I was rather excited when doing my daily reading – now in the end of Luke’s gospel – this morning at 4am. No I am not a real spiritual guy – jetlag does this to me with early morning risings. I am just back from a terrific pro-family conference in the US, and ready to keep fighting the good fight in Australia and beyond.
And I took great encouragement and inspiration from what I just read. Luke 24 of course tells us about Jesus rising from the dead, meeting with the disciples, and then ascending into heaven. Anyone reading the gospels for the very first time could not be untouched by the climax of the Jesus story.
Even those of us who have read the gospels a hundred times should still be mightily touched in the same way. After three years of ministry, it looked like the whole agenda of Jesus was foiled, and the good news he had been proclaiming went pear-shaped.
After such an amazing, hard core three years, it seemed like everything was lost. Indeed, the disciples were already going back to their old day jobs, thinking this must just have been a long, incredible dream. Then Jesus appears to them! Wow!
Not only is he alive, but he commissions them to continue the work that he started! That is so incredible when you think about it. God himself initiated a tremendous work on planet earth, yet entrusts this vital work to his own disciples, and those who would come after them.
But let me simply record the words of Luke here. I would love to present the entire chapter, but let me just share verses 41-52:
And while they still did not believe it because of joy and amazement, he asked them, “Do you have anything here to eat?” They gave him a piece of broiled fish, and he took it and ate it in their presence. He said to them, “This is what I told you while I was still with you: Everything must be fulfilled that is written about me in the Law of Moses, the Prophets and the Psalms.” Then he opened their minds so they could understand the Scriptures. He told them, “This is what is written: The Messiah will suffer and rise from the dead on the third day, and repentance for the forgiveness of sins will be preached in his name to all nations, beginning at Jerusalem. You are witnesses of these things. I am going to send you what my Father has promised; but stay in the city until you have been clothed with power from on high.” When he had led them out to the vicinity of Bethany, he lifted up his hands and blessed them. While he was blessing them, he left them and was taken up into heaven. Then they worshiped him and returned to Jerusalem with great joy. And they stayed continually at the temple, praising God.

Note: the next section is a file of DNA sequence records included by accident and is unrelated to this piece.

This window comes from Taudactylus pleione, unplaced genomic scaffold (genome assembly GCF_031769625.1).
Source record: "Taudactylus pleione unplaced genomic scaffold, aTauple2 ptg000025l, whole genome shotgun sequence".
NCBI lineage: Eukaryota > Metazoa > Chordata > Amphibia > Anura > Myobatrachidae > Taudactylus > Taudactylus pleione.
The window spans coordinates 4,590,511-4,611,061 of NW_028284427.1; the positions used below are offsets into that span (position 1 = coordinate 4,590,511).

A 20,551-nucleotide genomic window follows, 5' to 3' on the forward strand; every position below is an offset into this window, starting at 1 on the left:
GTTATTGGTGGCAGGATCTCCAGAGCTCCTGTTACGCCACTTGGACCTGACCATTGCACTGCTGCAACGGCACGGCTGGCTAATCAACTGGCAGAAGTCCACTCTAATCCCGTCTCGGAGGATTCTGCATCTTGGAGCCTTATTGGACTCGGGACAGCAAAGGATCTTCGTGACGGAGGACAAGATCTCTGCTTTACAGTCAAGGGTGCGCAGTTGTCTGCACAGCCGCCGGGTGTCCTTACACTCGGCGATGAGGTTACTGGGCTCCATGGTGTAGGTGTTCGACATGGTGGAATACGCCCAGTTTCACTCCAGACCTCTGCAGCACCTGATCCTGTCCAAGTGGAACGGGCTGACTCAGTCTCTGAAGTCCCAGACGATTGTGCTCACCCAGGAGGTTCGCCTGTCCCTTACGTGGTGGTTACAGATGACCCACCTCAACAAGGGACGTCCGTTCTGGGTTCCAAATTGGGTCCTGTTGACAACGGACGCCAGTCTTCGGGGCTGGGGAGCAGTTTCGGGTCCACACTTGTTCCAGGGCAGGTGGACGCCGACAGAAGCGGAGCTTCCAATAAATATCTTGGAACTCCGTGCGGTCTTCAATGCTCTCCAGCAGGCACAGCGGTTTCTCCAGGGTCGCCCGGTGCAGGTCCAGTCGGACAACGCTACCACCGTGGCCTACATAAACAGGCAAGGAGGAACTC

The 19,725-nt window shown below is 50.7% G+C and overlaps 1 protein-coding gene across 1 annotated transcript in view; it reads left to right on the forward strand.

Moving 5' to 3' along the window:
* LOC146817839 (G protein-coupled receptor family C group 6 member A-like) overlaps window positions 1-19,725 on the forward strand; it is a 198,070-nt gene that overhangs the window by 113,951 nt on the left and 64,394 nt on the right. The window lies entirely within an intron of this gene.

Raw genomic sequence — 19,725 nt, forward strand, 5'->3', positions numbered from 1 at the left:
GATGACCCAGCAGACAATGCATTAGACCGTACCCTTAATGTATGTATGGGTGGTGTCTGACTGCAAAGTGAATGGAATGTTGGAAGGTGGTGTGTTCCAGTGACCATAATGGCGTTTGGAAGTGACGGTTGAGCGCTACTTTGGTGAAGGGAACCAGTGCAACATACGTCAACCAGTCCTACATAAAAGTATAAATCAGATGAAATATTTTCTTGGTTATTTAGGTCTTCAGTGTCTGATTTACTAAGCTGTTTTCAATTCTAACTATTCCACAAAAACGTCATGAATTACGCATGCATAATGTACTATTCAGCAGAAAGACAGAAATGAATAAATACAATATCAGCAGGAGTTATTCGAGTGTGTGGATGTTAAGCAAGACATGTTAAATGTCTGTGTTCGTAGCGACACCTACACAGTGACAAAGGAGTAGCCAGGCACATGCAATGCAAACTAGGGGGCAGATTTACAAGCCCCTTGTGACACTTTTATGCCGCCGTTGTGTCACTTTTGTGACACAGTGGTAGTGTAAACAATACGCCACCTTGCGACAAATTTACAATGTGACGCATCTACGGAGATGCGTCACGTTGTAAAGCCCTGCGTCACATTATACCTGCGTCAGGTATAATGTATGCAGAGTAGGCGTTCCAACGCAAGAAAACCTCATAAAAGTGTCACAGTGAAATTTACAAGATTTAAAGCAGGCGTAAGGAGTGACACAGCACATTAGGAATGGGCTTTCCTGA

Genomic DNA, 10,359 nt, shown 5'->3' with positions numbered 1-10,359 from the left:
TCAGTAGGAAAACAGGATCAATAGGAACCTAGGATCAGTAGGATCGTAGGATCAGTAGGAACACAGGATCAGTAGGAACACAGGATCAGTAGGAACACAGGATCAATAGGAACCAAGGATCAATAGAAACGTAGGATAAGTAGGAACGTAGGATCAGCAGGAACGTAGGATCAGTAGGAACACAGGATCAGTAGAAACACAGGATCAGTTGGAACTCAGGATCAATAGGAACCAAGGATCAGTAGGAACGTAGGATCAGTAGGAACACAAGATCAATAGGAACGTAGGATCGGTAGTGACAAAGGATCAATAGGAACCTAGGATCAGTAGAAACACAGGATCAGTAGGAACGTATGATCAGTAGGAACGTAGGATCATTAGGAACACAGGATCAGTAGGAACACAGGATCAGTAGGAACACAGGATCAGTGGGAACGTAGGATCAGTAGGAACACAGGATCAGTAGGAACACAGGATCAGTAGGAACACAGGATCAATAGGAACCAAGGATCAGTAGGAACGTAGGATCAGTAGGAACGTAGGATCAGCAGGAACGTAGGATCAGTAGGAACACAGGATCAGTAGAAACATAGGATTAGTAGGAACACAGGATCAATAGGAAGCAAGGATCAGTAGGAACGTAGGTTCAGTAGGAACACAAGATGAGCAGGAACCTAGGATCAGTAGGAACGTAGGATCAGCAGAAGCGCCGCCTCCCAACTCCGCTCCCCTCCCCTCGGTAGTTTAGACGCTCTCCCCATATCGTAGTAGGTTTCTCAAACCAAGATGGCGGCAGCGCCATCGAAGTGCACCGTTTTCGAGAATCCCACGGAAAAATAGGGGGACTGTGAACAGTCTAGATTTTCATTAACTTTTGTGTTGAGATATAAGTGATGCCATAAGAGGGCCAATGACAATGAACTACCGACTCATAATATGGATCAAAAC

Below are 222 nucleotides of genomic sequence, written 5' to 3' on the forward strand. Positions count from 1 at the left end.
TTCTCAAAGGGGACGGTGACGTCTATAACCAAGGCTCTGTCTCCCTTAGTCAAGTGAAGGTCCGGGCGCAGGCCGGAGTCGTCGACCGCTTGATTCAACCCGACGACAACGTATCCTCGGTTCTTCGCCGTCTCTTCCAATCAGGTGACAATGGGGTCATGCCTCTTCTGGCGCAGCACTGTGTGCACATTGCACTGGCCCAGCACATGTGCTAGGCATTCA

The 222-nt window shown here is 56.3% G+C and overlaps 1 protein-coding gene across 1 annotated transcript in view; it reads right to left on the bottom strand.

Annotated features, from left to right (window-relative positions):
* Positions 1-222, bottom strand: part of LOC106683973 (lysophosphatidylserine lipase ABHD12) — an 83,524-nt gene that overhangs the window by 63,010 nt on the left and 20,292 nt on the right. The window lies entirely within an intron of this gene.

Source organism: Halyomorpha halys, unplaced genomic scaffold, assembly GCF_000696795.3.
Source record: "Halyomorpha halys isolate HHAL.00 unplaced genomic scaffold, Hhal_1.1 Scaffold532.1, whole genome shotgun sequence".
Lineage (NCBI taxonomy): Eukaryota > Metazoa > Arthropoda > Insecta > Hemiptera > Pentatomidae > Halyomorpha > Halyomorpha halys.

‘Amazement.’ ‘Great joy.’ ‘Praising God.’ How could they have any other reaction than that? What an incredible three years it had been, with an even more incredible last week. The highest of highs were coupled with the lowest of lows. One day they were discussing amongst themselves who would be the greatest amongst them, and where they would sit in glory, and then Jesus is killed.
But then he arose! Wow, this was just a mind-boggling week. And now Jesus just gave them this word about being his witnesses, and going out with his power and anointing. More wows! ‘So this was the real deal after all, and we are going out in his name to proclaim his good news.’ Wow.
And because we have two books written by Luke on all this, we pick up the story immediately in Acts chapter 1. Let me offer the first eleven verses:
In my former book, Theophilus, I wrote about all that Jesus began to do and to teach until the day he was taken up to heaven, after giving instructions through the Holy Spirit to the apostles he had chosen. After his suffering, he presented himself to them and gave many convincing proofs that he was alive. He appeared to them over a period of forty days and spoke about the kingdom of God. On one occasion, while he was eating with them, he gave them this command: “Do not leave Jerusalem, but wait for the gift my Father promised, which you have heard me speak about. For John baptized with water, but in a few days you will be baptized with the Holy Spirit.” Then they gathered around him and asked him, “Lord, are you at this time going to restore the kingdom to Israel?” He said to them: “It is not for you to know the times or dates the Father has set by his own authority. But you will receive power when the Holy Spirit comes on you; and you will be my witnesses in Jerusalem, and in all Judea and Samaria, and to the ends of the earth.” After he said this, he was taken up before their very eyes, and a cloud hid him from their sight. They were looking intently up into the sky as he was going, when suddenly two men dressed in white stood beside them. “Men of Galilee,” they said, “why do you stand here looking into the sky? This same Jesus, who has been taken from you into heaven, will come back in the same way you have seen him go into heaven.”